While listening to May in parliament, after meeting with her last week, I felt proud that she’d made this call on removing the remaining cladding. She’d been reminded and she knew it was her deed. The conviction with which she stood up and said it, I thought well done Theresa – you listened to us.

But now this report says something different. Dame Judith Hackitt – the woman who is saying combustible cladding can remain legal – I don’t know what planet she comes from. She’s definitely not a humanitarian, or thinking about the next generation. She should have a meeting with the Grenfell community and then she might have an alternative view after speaking to us.

I’m absolutely disgusted and totally shocked. It’s abominable, and very conflicted considering what Theresa May has been saying. This decision might be good for industry, but it’s not good for the environment or for the people.

We know the dangers of this cladding. I’ve got children and grandchildren. I’m not going to be here forever but they don’t need to witness another Grenfell anywhere in this country. I can’t understand the logic behind it.

If the government is trying to prevent these kinds of things happening nationally, why is someone promoting this poison to harm society and the environment?

We talk about knife crime, trying to keep the numbers down, preventing it from happening. The same logic should be applied to flammable cladding. It shouldn’t be allowed. We didn’t have the resources to prevent Grenfell, and now we don’t seem to have the means to ban these toxic materials.

The people who make the cladding – and the contractors – have to be made accountable right now. We cannot let this be a normal thing.

Prevention is better than cure. It has to be banned. The government has got more say, and I hope they have woken up and realised there are human beings. This was and is a human tragedy and we don’t need any more of this nationally.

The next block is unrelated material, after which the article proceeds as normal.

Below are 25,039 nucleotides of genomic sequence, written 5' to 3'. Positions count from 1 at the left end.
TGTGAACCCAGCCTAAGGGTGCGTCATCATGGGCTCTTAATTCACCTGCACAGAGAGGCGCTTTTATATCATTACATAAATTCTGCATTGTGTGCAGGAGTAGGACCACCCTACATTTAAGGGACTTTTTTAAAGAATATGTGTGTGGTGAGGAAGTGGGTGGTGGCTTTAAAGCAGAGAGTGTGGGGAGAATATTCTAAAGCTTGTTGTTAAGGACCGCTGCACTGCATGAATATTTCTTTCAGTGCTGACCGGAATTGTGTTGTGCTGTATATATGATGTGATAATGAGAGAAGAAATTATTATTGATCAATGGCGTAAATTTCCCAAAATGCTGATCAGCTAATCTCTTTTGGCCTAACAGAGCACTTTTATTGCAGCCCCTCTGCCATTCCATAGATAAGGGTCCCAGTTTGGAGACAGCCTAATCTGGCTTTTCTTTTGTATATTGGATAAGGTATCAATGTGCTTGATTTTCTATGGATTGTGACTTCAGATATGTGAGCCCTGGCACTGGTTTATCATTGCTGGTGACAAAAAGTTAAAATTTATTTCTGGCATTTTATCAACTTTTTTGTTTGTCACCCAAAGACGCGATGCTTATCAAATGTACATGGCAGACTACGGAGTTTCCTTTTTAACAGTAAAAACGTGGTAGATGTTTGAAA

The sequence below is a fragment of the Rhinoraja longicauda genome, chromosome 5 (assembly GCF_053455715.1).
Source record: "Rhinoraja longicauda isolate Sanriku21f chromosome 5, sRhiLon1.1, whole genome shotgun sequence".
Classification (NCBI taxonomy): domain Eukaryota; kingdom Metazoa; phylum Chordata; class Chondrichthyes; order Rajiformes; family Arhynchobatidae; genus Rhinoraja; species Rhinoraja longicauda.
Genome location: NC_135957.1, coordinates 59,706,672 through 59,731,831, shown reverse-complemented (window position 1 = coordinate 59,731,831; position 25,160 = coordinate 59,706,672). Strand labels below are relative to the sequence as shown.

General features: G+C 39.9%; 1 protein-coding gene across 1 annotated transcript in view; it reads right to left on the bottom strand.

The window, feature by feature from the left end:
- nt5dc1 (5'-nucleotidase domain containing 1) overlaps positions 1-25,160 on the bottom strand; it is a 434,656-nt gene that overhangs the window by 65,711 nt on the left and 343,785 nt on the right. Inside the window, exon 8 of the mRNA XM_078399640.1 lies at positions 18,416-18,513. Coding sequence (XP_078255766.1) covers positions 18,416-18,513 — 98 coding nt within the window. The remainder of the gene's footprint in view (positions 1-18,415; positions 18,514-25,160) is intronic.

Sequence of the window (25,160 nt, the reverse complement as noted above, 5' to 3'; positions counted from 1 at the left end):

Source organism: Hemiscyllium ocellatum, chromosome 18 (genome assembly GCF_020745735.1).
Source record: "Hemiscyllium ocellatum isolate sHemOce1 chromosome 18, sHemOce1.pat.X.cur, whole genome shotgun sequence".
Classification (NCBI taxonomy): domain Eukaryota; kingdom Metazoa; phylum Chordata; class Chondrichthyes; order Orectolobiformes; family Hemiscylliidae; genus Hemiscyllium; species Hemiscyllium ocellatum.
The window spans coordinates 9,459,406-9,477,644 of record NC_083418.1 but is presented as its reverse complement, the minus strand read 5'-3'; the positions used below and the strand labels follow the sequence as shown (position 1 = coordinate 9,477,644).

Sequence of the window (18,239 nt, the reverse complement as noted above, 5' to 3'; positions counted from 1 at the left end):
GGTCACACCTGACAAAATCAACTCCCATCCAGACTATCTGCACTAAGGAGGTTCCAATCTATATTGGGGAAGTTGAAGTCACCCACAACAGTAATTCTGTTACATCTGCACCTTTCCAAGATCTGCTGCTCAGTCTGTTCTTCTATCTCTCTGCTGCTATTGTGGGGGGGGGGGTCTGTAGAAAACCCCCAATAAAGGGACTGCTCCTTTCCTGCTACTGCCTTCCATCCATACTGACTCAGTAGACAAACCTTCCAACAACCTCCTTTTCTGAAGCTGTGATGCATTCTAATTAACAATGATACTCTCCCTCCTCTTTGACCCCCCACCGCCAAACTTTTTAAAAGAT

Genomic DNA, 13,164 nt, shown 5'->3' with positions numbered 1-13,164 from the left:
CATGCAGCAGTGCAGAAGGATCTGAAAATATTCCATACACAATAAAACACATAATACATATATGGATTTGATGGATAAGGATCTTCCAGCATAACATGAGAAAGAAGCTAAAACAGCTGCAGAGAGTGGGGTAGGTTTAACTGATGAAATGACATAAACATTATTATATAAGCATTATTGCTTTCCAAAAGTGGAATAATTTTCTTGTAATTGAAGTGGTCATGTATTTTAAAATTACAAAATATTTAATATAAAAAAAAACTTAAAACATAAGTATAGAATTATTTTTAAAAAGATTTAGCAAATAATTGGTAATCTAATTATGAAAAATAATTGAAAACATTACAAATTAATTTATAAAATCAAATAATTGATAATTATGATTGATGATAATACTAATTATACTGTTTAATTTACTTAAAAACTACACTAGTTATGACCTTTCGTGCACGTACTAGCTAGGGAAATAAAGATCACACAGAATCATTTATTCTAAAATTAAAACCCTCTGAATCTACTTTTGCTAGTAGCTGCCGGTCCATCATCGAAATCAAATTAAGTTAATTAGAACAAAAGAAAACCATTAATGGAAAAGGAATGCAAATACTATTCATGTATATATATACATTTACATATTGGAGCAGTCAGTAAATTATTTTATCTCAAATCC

We don’t need any more crematoriums in the sky, and no generation needs to witness this again. Let’s lead by example in Britain.

By Clarrie Mendy for The Independent

The Grenfell Tower Inquiry – Blog by Yvette Williams MBE (J4G)

So the Prime Minister has ‘agreed’ that the Grenfell Inquiry Panel will have two additional Panel Members. What does this really mean? The answer is in the detail or rather the missing detail!

It has not been made clear if the two additional members will have equal decision-making powers to Judge Moore-Bick; how they will be selected; if there will be any community consultation or if they will be forced upon us, based on the civil servant’s perception of what they ‘think’ we want.  Let me be clear here, we need panel members who understand our lived experience and can challenge key factors that adversely impact communities like North Kensington. This means panel members will have to probe and challenge the Judge in a wider context and not accept government legislation and public policy as ‘normal’, as part of the accepted status quo. For the record it does not solely mean that both panel members have to ‘look like us’. Yes, it would give more community confidence in the Inquiry, but it is not intrinsic to having the expertise we need. To put this in plain English -It is vital that the PM and Inquiry team does not select panel members who look like us but ‘act’ like them.